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Newspaper Clippings for
April, 1901

from the pages of the Waukegan Daily News 2 April 1901
Results in Townships out side of Waukegan
Results in several of the different townships are given below, the vote in each case being unusually large.
At Newport
The Republican ticket elected Newport township was as follows:
Supervisor, G. B. Stephens.
Town Clerk, J. G. Welch.
Assessor, J. A. Hoffman.
Collector, Philip Bensinger.
Commissioner of Highways, James Bartlett.

from Antioch News04 April 1901
The Physical Culture Society comes high, but we must have it.

Mrs. J. M. Strang entertained a large company of friends Thursday evening.

C. B. Cummings, Geo. Gerrity and Mr. Harris were Chicago visitors last week.

Miss Jessie Strang who has been absent several months is expected home this week.

The church furniture is expected to arrive next week on special train from Grand Rapids.

Quite a number of our young people will attend the Easter cotillion at Antioch Monday evening.

William Chope will manage the mail route while W. G. Thom, the contractor, takes his usual spring vacation.

William McCann, who has been absent for the past year, has returned, and is the guest of Mrs. John Cunningham.

Mrs. Norman Adams and children, of Chicago, arrived Sunday evening and are guests of Mr. and Mrs. Richard Pantall.

For Sale: A quantity of good seed oats, free from foul seed. Jens Simonson, Millburn, Ill.

from the pages of the Waukegan Daily News 6 April 1901
After a vacation of two weeks the schools have reopened.

Mrs. Norman Adams and children visited Mrs. Pantall this week.

The Physical Culture class met with Mrs. Will Stewart last Friday.

Miss Jessie Strang who has been away the past winter is expected home this week.

Among the Chicago visitors this week were Messers. M. Mitchell, E. A. Martin, Mrs. Dr. Jamison and Mrs. I. M. Strang.

Mr. and Mrs. John M. Strang entertained thirty young people last Thursday and on Tuesday of this week again entertained another large assembly. All unite in saying they are royal entertainers.

from the Waukegan Daily Gazette 06 April 1901
Miss Euna Minto of Beloit College had a week's vacation at home and returned to school Wednesday.

George Miller who has been quite sick is able to be up again.

Isabella Dietmeyer and her brother Phillip are home from Lake Forest during the last week, both having had the mumps. The children at home took the mumps from them, also their mother so they have had quite a serious time, Mrs. Dietmeyer being very sick several days. Isabella and Phillip returned to school Wednesday.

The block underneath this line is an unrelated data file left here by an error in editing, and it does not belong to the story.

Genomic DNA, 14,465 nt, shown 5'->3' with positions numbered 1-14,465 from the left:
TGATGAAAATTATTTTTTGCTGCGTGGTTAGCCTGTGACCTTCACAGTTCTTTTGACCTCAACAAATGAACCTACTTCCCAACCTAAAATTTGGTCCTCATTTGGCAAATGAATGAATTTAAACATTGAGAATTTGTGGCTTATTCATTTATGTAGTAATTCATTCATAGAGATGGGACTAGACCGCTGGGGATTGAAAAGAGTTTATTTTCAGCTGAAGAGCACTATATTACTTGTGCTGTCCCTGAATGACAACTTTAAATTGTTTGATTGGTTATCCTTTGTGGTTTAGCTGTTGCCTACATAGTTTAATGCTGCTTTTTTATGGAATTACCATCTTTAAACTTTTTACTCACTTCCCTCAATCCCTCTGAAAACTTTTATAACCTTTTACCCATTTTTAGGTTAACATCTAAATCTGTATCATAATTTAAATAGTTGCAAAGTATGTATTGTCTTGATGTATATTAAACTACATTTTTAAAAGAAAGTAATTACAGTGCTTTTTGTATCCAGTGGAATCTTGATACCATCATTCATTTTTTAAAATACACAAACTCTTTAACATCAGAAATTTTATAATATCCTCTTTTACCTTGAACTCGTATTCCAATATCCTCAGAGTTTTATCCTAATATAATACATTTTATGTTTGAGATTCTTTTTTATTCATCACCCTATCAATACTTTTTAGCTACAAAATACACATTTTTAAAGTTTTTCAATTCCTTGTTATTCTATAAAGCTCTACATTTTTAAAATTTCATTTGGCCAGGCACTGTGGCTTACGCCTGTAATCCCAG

Miss Garrity is still in the city not being able to return to her home here as yet.

Mrs. Norman Adams and her daughter Mabel went back to the city Wednesday morning after a few days visit at home.

E. A. Martin went to the city Wednesday with his sister Mrs. Adams.

Mrs. Dr. Jamison and Mrs. John M. Strang went to Chicago Thursday on business.

from Antioch News11 April 1901
Long distance telephone will soon be established here.

Levi R. Dyer, of Chicago, is a guest of Frank Wentworth.

John M. Strang and Ed Martin took in Waukegan Monday.

Mrs. Laura Brigham, of Chicago, is the guest of Mrs. Richard Pantall.

Why don't the Road Commissioners wake up and put the roads in shape?

Mrs. C. B. Cummings returned Saturday after a few days visit to Racine, Wis.

The Easter Services at the church Sunday were very fine and the church crowded.

Mrs. Norman Adams and children have returned to their home at Chicago Lawn.

The Physical Culture Society appeared in new uniforms at their last meeting, which was held at Mrs. Dr. Jamison's.

Rev. Geo. Mitchell, E. A. Martin, Mrs. Dr. Jamison, Mrs. J. M. Strang and Mrs. Wentworth were Chicago visitors last week.

The Debating Society met at the church last Thursday afternoon and adjourned for one week when the subject for debate will be given out.

from the Waukegan Daily Gazette 11 April 1901
Mr. Dyer of Chicago is a guest at Mr. Wentworth's.

J. M. Strang, Wm. Stewart and E. A. Martin were in Waukegan on business Monday.